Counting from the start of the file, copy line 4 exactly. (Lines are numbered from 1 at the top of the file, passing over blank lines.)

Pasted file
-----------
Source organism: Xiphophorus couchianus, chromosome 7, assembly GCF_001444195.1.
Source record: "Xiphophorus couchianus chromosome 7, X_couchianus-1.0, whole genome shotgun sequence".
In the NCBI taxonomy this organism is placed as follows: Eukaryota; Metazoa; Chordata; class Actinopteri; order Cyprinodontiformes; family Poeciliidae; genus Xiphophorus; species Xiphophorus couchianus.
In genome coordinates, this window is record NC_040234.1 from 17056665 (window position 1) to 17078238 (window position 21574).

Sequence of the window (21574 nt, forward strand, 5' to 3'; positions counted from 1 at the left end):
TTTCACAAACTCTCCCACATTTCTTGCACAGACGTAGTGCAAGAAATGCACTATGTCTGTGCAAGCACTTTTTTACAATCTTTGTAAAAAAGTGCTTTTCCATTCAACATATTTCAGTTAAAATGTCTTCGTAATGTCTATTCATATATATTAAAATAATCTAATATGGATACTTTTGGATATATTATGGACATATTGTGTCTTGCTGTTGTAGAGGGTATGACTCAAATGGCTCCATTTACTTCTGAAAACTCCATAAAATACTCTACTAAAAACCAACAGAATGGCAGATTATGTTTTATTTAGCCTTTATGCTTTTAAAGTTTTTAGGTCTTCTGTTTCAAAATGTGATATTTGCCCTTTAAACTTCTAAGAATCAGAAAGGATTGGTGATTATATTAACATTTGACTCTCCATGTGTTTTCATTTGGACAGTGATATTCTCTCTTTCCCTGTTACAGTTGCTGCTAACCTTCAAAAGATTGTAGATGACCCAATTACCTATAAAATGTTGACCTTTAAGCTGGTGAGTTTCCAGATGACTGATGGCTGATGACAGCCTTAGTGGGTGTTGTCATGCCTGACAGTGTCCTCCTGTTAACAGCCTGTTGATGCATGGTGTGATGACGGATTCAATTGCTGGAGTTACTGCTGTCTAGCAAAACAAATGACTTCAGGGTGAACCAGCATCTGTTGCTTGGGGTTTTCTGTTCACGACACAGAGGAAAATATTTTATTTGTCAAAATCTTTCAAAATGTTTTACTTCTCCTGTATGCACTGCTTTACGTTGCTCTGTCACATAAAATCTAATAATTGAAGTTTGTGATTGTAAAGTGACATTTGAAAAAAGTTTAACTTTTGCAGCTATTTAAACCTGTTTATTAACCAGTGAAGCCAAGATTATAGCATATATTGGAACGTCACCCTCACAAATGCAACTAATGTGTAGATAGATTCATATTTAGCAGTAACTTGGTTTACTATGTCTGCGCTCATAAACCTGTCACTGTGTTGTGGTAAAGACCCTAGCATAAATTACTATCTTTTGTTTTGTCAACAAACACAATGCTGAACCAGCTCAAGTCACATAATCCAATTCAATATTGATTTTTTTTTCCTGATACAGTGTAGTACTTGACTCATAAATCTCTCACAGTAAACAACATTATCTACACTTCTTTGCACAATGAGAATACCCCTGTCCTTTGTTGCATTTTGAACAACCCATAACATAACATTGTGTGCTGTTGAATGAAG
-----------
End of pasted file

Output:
In genome coordinates, this window is record NC_040234.1 from 17056665 (window position 1) to 17078238 (window position 21574).